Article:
In the context of wine, summer screams rosé season. For some reason, most people love to drink rosé when it’s warm and the sun is shining. We like to enjoy it all year round, but there is no doubt that in recent years, the world can’t seem to get enough of the pink stuff as soon as the days get longer and the sun starts to shine.
So as we look forward to the SipNZRose campaign and a celebration of all things NZ rosé, we thought we would put on our rosé wine tinted glasses and explore the essentials of rosé wine.
How is Rosé Wine made?
There are two factors that differentiate Rosé wine from Blush wine. The sweetness and that Rosé wine must be made from red wine only. Believe it or not, the juice from red wine grapes doesn’t come out red at all. Or pink for that matter. When pressed, all grapes produce a light coloured liquid. In order for red wines to achieve their colour, tannins, body and structure, the juice need to be left in contact with the grape skins for a certain amount of time. This process is known as maceration. So mixing red and white wine together is not how you make rosé.
Infographic credit | Wine Folly
To make most rosé wine, red grapes are lightly crushed and left to macerate with their red skins for a little while (anywhere from a few hours to a few days), after which the juice is strained out from the solid stuff and fermented in tanks. The longer the grapes’ skins are left sitting in the wine, the darker the colour of the finished rosé.
What about Styles?
If you enjoy rosé, you’ve probably already got a favourite that epitomises summer for you. It’s our The Sisters Pinot Rosé, correct? Since much of the flavour from wine is derived from the skin, the colour of the wine can be a sign of what to expect. When choosing a rosé wine, it’s important to look at what grapes were used in the wine as that will give you an idea of what to expect in terms of flavour and aroma.
Pinot Noir Rosé tends to be delicately fruity. In rosé, Pinot Noir delivers bright acidity and soft, subtle aromas of crabapple, watermelon, raspberries, strawberries, and wet stone. The grape can produce earthy-but-elegant wines that are cool, crisp, and dry. Its the reason we love this style. Our Pinot Rosé is and off-dry wine, which is smooth and satisfying with lifted berry aromas. The flavours are lovely – lots of summer fruit but balanced with a fine acidity that leaves the palate fresh and makes this wine a joy to drink. If you want to learn more about the different styles of Rosé wines, Madeline at Wine Folly has that well covered on her blog.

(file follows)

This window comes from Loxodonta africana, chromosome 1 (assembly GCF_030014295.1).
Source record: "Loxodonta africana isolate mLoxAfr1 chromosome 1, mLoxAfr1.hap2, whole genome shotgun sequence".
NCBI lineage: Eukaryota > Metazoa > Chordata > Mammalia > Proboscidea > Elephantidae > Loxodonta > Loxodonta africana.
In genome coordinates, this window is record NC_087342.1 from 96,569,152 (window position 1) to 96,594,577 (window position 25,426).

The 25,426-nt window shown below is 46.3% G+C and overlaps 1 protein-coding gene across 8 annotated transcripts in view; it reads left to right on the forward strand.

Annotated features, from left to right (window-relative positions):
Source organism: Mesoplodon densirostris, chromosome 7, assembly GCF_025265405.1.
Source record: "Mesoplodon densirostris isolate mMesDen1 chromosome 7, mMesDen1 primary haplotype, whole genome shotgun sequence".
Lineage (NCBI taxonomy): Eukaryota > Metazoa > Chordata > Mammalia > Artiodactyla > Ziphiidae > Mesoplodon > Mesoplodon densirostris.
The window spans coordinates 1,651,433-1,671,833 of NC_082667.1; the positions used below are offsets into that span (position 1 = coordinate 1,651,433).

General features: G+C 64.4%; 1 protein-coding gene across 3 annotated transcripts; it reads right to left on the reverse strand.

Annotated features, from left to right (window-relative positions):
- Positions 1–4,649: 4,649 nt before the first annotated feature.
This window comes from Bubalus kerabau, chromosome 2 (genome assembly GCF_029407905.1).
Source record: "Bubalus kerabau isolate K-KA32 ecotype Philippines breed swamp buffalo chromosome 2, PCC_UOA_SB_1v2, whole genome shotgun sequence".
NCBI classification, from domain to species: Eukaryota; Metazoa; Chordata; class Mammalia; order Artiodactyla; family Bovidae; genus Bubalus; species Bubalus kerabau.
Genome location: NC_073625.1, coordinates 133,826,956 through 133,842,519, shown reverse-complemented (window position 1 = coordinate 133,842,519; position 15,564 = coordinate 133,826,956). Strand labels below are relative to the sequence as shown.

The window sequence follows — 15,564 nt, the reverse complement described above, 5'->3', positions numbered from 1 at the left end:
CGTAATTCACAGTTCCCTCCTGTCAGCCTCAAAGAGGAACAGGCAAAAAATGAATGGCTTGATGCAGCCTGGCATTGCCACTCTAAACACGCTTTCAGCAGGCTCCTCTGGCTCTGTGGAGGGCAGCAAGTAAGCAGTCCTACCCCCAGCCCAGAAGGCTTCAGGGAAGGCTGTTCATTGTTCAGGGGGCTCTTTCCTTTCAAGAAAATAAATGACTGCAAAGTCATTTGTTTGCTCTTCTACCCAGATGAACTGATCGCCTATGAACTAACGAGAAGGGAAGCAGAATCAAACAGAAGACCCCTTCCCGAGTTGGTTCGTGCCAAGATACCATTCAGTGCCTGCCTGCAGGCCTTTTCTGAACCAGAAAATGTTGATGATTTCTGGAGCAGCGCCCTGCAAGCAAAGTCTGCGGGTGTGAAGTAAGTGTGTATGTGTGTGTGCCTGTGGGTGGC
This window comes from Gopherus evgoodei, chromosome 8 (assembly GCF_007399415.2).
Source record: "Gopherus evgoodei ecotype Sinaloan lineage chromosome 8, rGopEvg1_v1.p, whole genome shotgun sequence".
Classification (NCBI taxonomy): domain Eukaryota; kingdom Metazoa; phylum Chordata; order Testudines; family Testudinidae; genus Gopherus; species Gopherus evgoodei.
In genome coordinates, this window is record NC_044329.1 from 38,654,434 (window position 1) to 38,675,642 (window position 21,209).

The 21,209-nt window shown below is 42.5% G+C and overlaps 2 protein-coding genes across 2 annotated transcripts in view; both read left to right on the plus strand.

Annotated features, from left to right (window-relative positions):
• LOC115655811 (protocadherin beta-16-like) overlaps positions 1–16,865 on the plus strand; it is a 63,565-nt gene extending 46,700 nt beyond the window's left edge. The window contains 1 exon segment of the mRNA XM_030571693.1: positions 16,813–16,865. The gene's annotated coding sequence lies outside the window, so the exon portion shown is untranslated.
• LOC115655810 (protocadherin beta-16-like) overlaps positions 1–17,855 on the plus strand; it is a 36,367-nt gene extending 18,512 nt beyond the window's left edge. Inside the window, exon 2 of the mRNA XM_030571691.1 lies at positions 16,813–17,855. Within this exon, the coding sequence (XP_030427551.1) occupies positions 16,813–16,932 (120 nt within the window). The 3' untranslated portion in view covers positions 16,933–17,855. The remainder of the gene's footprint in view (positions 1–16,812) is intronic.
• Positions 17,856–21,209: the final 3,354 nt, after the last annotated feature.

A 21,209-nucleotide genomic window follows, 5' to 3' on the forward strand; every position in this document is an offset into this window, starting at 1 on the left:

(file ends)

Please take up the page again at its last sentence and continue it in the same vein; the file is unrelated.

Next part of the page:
What about sweetness?
Because Rosé is pink, it is often assumed that it is super sweet. One of the most important things to note with rosé is if it is dry or off dry. Dry = not sweet. And that’s what you want: a wine that’s fresh and acidic, without extra sugar to bury its flavours and aromas. Since so many different kinds of rosé are being made all over the world, the dry vs. sweet question matters a lot more than a wine’s country of origin. But, if you’re feeling totally bewildered at the wine store, here’s a general rule of thumb:
OLD WORLD ROSÉ (Europe) = IT WILL USUALLY BE MORE DRY
NEW WORLD ROSÉ (everywhere else) = IT MIGHT BE LESS DRY
There are lots of exceptions to this, but it can be a helpful way to narrow down your options at the wine store if you’re feeling overwhelmed.
Drink alone or with food?
Calling wine “food-friendly” is an annoying cliché, but in the case of rosé, it works! These wines are versatile because they fall in between the extremes of red and white — less intense than a big, tannic, mouth-busting red, but with more depth than a super-light white. From being purely a summer wine there are now rosés for almost every type of food and occasion. Fiona Beckett covers them off nicely on her website in her article The Best Food Pairings for Rosé.
Pink is Fun!
One of the things that makes rosé wine so much fun, is its versatility as a base for cocktails. Google Rosé Wine Cocktails and you will find any number of recipes to try. However, we thought we would save you the trouble so you can just check out Rosé Wine Five Ways.
Pink wine is here to stay and its lots of fun. It’s also not just for the girls.Brosé is a thing.
Whatever way you decide to celebrate Rosé Wine, as any other wine and especially our The Sisters wines, it is always best enjoyed in great company. Cheers to you all.